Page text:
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House Cleaning

Here Are Some Pointers For Properly Deep Cleaning Your Home

Jeri Fritz, owner of Highland Park Housekeeping, weighs in.

As you’re working from your home office, whether it be a bed or a dining room table, you may not feel like you’re accomplishing much in the way of fighting the coronavirus. I know I felt pretty lazy this morning as I changed from pajamas into leggings and shuffled into my kitchen to set up shop. But as we’ve all come to learn, this is how we will take it down. It might be more of a cold war than an out-and-out battle, but it is through our isolation that we will defeat COVID-19.

The best way to stop the spread is by avoiding others. But if you’re looking for an active way to fight, the first thing you can do is wash your hands. The next thing you can do is deep clean your house. You never know where germs are lurking, so if you need a break, get up, put on some feel-good jams (my suggestion is Lady Gaga’s new life-giving single), and dig in. 

We even spoke with Jeri Fritz, owner and founder of Highland Park Housekeeping, about how to effectively get it done. 

What steps should people take when deep cleaning a home?

Wash your home like you wash your hands. We’ve heard a lot lately about how you need to thoroughly wash your hands. Some people sing “Happy Birthday,” some say the “ABCs.” It’s really the same with the surfaces in your home. Just like if you were getting ready to eat the dinner, you wouldn’t just wipe your hands off with a Wet One—you wash them thoroughly under hot, soapy water—it’s the same way with the surfaces in your home. You need to really wash them down, especially all of your countertops and everything in your bathroom. Also things that people don’t always think about are your doorknobs, your handles, and your switch plates—everything in your home that people are touching.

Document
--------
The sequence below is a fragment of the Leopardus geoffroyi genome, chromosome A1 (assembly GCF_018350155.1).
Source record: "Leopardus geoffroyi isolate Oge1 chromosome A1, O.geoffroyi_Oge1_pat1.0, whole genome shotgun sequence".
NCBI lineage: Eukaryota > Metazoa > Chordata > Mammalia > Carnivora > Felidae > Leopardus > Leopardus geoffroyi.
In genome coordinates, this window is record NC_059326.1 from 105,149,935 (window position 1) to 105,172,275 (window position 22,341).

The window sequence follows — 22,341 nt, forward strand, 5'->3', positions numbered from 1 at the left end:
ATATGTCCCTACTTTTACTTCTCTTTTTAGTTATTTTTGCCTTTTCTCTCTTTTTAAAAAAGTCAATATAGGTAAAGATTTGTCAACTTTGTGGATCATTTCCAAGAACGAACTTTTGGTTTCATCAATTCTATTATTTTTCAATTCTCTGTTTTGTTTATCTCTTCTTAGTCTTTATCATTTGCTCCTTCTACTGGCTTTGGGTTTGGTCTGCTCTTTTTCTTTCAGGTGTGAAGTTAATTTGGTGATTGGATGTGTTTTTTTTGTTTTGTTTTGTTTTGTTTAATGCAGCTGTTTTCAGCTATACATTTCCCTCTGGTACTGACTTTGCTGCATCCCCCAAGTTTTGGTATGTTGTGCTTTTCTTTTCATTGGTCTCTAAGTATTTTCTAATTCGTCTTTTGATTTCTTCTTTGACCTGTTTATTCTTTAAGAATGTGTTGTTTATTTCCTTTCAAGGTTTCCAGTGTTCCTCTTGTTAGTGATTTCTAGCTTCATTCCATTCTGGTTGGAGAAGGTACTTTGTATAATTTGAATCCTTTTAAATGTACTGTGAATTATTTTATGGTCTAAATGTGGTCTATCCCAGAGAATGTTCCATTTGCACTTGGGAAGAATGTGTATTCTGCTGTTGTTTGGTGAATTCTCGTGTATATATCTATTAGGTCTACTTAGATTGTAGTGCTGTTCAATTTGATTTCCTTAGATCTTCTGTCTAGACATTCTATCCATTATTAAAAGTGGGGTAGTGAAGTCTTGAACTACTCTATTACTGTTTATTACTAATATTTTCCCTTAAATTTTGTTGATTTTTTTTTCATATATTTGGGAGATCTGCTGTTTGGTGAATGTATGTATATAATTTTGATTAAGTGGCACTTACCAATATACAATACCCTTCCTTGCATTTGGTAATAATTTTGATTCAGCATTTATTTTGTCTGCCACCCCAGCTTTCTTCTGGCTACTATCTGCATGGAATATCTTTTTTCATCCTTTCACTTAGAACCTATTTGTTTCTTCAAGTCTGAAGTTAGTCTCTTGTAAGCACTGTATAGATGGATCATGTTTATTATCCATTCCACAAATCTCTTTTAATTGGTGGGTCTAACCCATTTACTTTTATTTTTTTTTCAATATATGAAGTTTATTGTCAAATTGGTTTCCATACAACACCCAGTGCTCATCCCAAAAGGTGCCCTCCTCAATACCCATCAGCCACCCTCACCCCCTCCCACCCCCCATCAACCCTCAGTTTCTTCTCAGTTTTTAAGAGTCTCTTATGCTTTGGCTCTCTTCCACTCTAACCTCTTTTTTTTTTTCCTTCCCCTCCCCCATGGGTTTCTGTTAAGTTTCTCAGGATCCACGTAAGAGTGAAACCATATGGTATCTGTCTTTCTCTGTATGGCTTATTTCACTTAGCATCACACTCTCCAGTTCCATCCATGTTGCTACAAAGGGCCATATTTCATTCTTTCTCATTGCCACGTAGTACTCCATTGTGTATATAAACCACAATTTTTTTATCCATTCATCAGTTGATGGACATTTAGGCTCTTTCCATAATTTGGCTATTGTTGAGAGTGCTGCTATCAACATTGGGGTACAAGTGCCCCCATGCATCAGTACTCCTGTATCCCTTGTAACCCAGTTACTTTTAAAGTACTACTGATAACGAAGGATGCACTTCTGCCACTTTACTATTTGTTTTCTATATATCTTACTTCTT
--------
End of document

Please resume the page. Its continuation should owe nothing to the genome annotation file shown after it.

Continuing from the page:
What about floors?

Move lightweight furniture, small rugs and accessories out of the way before you start. Following the grain of the wood, vacuum thoroughly, using the floor attachment on your vacuum for the main areas and the crevice tool for the edge. Using a damp cloth mop (we love the Sh-Mop, available on Amazon, because it has washable terry cloth covers), spray a mild all-purpose cleaner directly on the mop. As you mop, check frequently and rinse and reapply your all-purpose cleaner when the mop shows dirt. Most hardwood floors can’t tolerate disinfectants so stick to a little mild soap or all-purpose cleaner and warm water. 

What products specifically do you recommend? 

We have a couple products we really love, one of them is called Branch Basics. It’s an all purpose cleaner, super cool company founded by three women in Austin on a mission to get the toxins out of our home. You can use Branch Basics to clean anything in your house. Another product that we really love is Seventh Generation dish soap, and you can just mix that in your sink like you’re getting ready to do your dishes. Make some hot soapy water and just use that to wash down any surface in your home. 

Why do you recommend these products instead of something like Clorox during a time like this? 

These products are effective, but they’re also safe. There’s a lot of research going around now that shows that the presence of toxins in the home can actually weaken your immune system. I check the CDC website for updates, and one of their first recommendations [for cleaning] is to use hot soapy water. 

How can you find out if a product is toxic? 

There’s an app called “Think Dirty.” It ranks household and beauty products on a scale of zero to 10, zero being the most pure and natural, 10 being full of all kinds of ingredients you can’t pronounce and things you wouldn’t want on your skin or in the air that you breathe. That’s how I found out about a lot of these toxins that can harm your health.

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